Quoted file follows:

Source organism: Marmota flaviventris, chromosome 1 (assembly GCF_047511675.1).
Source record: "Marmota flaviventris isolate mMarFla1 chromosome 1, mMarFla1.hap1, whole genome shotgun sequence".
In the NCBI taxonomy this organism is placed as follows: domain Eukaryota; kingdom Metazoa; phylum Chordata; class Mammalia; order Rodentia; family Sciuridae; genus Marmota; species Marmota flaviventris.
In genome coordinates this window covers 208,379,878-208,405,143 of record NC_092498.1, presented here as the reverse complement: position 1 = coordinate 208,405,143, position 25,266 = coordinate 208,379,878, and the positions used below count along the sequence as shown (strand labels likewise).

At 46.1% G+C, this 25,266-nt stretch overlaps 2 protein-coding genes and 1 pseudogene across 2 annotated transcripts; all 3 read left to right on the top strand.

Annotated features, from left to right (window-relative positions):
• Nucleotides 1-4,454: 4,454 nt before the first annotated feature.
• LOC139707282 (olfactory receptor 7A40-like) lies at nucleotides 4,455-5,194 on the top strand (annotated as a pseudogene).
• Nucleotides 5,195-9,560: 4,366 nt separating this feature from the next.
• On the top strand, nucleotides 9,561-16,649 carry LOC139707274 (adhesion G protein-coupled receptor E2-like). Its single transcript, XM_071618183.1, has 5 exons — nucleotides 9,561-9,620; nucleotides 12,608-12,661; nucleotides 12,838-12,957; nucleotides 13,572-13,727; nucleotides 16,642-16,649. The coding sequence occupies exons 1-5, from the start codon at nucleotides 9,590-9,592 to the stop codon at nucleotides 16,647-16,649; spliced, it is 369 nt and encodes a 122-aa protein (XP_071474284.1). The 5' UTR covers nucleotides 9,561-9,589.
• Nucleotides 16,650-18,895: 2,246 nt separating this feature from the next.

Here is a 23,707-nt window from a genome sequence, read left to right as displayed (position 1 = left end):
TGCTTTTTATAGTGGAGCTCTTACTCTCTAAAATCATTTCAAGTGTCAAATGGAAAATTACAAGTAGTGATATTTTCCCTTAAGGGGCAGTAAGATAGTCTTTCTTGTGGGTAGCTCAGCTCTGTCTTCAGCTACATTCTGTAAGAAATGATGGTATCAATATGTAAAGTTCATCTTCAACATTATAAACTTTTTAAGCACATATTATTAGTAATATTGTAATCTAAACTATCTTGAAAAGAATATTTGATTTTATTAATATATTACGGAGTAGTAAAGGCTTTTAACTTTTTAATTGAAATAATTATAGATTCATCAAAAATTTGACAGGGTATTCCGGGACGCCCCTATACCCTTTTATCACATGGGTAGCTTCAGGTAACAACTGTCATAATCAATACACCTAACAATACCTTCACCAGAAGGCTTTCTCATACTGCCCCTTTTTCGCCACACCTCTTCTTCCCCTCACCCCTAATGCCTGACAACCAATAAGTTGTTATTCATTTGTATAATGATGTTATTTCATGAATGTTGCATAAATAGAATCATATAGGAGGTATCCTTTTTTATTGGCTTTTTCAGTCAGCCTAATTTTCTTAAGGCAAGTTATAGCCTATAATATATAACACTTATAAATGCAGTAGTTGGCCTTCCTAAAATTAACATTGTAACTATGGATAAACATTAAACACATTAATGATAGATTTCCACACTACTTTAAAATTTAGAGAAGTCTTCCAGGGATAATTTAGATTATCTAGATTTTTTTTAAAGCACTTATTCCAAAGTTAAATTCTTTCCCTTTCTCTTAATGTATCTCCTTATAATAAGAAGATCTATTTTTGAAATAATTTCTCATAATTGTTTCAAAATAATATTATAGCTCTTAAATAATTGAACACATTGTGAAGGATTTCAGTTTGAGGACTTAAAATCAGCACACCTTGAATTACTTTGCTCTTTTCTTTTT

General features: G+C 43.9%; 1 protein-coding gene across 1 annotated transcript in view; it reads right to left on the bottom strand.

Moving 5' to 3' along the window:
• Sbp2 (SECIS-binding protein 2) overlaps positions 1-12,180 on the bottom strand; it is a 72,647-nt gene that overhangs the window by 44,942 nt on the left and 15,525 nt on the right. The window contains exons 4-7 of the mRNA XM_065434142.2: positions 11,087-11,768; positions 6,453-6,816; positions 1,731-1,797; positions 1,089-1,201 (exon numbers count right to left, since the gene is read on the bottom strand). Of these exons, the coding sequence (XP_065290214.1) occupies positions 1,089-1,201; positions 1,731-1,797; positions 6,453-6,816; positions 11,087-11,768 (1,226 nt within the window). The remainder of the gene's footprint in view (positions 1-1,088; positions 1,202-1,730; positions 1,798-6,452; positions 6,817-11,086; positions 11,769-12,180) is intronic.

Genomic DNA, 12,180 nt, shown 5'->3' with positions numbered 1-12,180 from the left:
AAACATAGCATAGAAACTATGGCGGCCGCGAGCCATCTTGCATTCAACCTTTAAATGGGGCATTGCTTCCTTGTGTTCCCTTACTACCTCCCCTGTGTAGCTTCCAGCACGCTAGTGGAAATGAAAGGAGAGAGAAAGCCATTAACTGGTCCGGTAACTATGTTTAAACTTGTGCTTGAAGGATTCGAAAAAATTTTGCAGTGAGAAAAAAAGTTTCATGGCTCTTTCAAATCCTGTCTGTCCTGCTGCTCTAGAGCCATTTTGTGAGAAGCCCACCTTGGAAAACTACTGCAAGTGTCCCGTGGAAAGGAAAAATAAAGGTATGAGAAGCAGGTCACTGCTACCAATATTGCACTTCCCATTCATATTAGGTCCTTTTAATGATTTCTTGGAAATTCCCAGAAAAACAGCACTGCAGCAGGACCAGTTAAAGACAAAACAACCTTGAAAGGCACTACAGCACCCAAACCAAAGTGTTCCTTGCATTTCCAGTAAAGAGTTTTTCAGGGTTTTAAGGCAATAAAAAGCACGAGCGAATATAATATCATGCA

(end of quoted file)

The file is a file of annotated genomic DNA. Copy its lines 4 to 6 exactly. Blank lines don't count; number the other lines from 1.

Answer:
In genome coordinates this window covers 208,379,878-208,405,143 of record NC_092498.1, presented here as the reverse complement: position 1 = coordinate 208,405,143, position 25,266 = coordinate 208,379,878, and the positions used below count along the sequence as shown (strand labels likewise).

At 46.1% G+C, this 25,266-nt stretch overlaps 2 protein-coding genes and 1 pseudogene across 2 annotated transcripts; all 3 read left to right on the top strand.

Annotated features, from left to right (window-relative positions):